How Are Parents Paying for College?

May 27, 2022 by Naviplan by InvestCloud

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Naviplan by InvestCloud

Naviplan by InvestCloud

Naviplan by InvestCloud

It is no secret that college is expensive, whether your student chooses public or private, in-state or out-of-state. College costs are increasing since the last century, including tuition, room, board, textbooks, and more. With these cost increases, students are looking to their parents for help, and their parents are answering the call. But how are parents preparing financially for their children’s college education? 

Average College Costs

Although it is clear that college is expensive, what are the expenses and their respective realistic costs to attend college? An article by US News, “See the Average College Tuition in 2021-2022”, shares that the average tuition and fees at ranked colleges cost $38,185 for private colleges, $22,698 for public out-of-state colleges, and $10,338 for public in-state colleges for the 2021-2022 school year. While the pandemic caused a slight drop in college costs during the 2020-2021 school year, because many colleges shut down their dormitories, the 2021-2022 school year tuition rates at public and private schools have increased at least 2% since the pandemic, according to the US News article “What You Need to Know About College Tuition Costs”. 

How Are Parents Paying For College?

Aside from the “sticker” prices themselves, during the 2020-2021 school year, families spent $26,373 on average college costs, according to the survey, “2021: How America Pays for College”. Parental income and savings accounts for, on average, 53% of college costs, with scholarships and grants, borrowing, and relatives trail behind at 25%, 20%, and 2% respectively. 

Parents are proving it is better to financially plan for your child’s college education with 56% of families making student loan payments while their child is in school, an increase of 10% from the 2019-2020 school year. The pandemic forced many families to plan ahead and become smarter with their money, contributing to more and more families planning to pay for all years of their child’s college education, not only make payments while their student attends school. The percentage of families planning to pay for all years of college for their child jumped from 44% in the 2018-2019 school year to 58% in the 2020-2021 school year.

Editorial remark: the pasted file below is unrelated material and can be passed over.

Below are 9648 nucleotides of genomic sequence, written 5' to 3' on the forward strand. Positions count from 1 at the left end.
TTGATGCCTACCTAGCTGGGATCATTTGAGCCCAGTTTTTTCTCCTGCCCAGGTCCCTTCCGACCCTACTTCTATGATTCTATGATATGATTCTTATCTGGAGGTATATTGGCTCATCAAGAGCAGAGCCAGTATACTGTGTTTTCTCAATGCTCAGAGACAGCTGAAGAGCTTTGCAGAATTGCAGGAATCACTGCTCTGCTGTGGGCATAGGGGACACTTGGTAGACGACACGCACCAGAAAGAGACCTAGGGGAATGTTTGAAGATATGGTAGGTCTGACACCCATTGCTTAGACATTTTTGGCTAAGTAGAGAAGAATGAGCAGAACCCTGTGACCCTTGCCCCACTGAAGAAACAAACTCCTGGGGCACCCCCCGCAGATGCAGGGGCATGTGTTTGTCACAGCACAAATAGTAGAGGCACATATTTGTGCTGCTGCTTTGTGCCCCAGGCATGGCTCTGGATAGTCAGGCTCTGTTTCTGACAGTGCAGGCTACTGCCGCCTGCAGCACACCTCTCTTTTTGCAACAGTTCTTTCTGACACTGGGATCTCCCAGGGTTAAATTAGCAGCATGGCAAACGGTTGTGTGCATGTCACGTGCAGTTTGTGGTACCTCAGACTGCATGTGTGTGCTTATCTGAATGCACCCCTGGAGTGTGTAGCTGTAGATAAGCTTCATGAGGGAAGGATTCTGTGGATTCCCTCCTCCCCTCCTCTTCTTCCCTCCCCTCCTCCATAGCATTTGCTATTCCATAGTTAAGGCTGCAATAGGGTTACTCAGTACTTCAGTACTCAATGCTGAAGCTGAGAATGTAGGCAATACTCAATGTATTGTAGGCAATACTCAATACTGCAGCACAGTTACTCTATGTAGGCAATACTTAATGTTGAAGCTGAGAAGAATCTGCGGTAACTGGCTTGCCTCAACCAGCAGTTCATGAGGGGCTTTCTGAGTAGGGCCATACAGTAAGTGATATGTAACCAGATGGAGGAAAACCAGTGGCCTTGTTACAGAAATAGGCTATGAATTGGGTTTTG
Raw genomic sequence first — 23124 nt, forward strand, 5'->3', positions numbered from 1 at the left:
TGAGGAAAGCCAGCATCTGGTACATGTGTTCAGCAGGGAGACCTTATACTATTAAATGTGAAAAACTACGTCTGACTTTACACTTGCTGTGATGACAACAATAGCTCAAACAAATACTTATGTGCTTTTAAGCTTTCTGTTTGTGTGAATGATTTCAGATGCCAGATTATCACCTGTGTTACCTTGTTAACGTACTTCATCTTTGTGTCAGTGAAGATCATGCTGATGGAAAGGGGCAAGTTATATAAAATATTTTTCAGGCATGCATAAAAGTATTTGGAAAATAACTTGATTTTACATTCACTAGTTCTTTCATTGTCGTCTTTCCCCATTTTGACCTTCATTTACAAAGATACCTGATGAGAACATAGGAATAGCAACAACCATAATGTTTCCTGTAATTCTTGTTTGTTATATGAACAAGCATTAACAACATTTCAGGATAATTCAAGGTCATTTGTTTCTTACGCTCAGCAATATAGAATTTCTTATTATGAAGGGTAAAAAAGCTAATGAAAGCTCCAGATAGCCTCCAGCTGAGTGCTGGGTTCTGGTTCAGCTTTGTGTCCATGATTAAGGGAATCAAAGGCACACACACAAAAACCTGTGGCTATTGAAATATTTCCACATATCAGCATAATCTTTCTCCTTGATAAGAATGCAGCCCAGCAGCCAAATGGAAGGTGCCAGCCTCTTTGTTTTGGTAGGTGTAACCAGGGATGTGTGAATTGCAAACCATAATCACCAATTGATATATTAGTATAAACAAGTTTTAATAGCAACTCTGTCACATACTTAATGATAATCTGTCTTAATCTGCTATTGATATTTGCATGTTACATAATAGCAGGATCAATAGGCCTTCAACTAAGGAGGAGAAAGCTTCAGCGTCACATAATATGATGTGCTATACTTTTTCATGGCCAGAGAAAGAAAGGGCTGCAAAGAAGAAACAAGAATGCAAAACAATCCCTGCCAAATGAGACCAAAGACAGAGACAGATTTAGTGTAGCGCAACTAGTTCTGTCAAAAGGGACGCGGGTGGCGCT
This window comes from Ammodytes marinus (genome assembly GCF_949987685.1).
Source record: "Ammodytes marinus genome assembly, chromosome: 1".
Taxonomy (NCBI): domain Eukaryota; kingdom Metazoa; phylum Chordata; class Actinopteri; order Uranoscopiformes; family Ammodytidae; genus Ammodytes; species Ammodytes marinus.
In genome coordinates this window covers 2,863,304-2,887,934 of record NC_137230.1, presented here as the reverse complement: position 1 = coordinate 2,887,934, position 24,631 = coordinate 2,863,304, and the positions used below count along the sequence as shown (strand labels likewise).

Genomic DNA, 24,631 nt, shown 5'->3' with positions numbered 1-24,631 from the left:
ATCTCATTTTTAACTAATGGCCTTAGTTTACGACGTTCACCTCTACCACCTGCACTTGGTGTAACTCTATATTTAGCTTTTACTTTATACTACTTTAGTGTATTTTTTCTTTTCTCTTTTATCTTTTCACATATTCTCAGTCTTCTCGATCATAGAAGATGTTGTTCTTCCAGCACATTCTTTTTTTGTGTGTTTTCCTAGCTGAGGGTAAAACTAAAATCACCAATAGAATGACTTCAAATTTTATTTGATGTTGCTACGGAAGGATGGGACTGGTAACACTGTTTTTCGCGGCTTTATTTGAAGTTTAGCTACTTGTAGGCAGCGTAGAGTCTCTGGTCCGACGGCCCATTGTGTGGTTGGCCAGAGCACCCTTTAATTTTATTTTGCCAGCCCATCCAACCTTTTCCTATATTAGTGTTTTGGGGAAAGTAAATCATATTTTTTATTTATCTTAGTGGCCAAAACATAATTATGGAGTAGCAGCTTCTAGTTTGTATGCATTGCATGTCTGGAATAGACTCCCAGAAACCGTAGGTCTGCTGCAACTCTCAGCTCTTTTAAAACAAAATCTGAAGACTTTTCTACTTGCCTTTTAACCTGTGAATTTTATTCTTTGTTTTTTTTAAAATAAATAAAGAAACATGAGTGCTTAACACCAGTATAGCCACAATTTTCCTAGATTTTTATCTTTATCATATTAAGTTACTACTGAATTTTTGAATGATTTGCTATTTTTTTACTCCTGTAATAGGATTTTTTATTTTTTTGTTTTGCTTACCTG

How Do You Plan and Budget for College Costs?

Planning is the name of the game when it comes to finances, and what better way to plan than to find a financial advisor to help. Advisors can help map out your future expenses, like your retirement income and insurance planning, even how to budget in your student’s college expenses. Naviplan offers features like cash flow planning to accurately plan your incomes against your expenses; and scenario analysis to create apples to apples realistic future scenarios to analyze your goals and better prepare for your financial future. 

When it comes to budgeting, most parents dedicate a portion of their income and savings to their children’s college costs. In the “2021: How America Pays for College” survey: 23% of parents’ income on average is for their children’s college costs, while 22% comes from parental savings, and 9% from parents borrowing the money. Parents are becoming financially smarter for their children, shown by 22% of college costs being paid for by parental savings alone. 

In addition, FAFSA is still essential to the college cost budget game. FAFSA® stands for Free Application for Federal Student Aid, a federal program that offers federal student aid based on the parent’s income. While there was a peak of 86% of families applying for FAFSA in the 2016-2017 school year, that percentage has declined to 68% for the 2020-2021 school year. Most families believed they wouldn’t qualify for financial aid, simply missed the deadline, or did not want to spend the amount of time it took to complete the application. There is a potential to miss out on thousands of dollars in financial aid if you do not, at least, apply!

In the end, getting in contact with your financial advisor or getting a financial advisor is a great way to financially plan for your child’s college education and make sure the other areas of your financial life are taken care of. For instance, asset allocation, tax planning, and more. 

Financial advisors, contact us today to learn more about our financial planning software.

A Little Something for the Parents of Graduates: Current Status of Student Loans

For those who have graduated and are wondering how they might pay off their student loans (it’s just a tad late to plan), the Covid crisis led to student loan deferral. The federal government placed a nationwide hold on student loan interest accrual and payments starting in March of 2020 and has now extended this loan forbearance through May 1st of 2022, according to the “COVID-19 Emergency Relief and Federal Student Aid” article by Federal Student Aid. There is even a pause on collections of defaulted loans for eligible loans